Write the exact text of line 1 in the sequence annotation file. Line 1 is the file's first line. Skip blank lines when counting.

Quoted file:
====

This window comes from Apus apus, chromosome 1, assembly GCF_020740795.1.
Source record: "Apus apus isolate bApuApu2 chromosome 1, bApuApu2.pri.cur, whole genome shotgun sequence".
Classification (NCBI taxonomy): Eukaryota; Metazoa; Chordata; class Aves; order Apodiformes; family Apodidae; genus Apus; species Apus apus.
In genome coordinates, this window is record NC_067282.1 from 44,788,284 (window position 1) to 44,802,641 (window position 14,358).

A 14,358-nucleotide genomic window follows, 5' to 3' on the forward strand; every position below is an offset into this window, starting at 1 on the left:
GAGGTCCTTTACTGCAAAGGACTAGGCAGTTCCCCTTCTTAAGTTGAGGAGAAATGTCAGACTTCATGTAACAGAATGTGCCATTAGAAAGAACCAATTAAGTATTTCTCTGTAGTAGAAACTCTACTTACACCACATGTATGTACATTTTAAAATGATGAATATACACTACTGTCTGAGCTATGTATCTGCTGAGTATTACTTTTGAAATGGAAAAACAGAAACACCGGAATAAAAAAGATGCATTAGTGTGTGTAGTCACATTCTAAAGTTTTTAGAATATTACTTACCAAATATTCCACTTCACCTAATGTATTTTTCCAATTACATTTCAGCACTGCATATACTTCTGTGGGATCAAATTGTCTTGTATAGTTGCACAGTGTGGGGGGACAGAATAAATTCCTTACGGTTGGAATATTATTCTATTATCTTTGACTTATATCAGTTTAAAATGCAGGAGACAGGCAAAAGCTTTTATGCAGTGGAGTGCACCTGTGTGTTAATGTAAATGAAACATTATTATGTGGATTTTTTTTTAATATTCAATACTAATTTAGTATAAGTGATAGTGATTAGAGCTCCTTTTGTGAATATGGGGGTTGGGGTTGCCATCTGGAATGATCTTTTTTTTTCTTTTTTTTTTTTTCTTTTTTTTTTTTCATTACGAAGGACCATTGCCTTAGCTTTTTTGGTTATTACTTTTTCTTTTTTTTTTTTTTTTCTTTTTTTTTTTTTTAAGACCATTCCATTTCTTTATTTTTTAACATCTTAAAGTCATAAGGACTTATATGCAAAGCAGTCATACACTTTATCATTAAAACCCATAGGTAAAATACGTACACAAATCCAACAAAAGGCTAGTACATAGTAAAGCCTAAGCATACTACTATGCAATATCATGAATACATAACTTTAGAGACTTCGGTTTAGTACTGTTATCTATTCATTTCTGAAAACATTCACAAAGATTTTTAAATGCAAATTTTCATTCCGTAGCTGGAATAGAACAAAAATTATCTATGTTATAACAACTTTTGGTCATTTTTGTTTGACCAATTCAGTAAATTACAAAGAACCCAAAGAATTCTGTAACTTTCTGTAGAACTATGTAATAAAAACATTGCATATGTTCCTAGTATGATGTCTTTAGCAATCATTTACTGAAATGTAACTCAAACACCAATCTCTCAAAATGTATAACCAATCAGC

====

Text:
This window comes from Apus apus, chromosome 1, assembly GCF_020740795.1.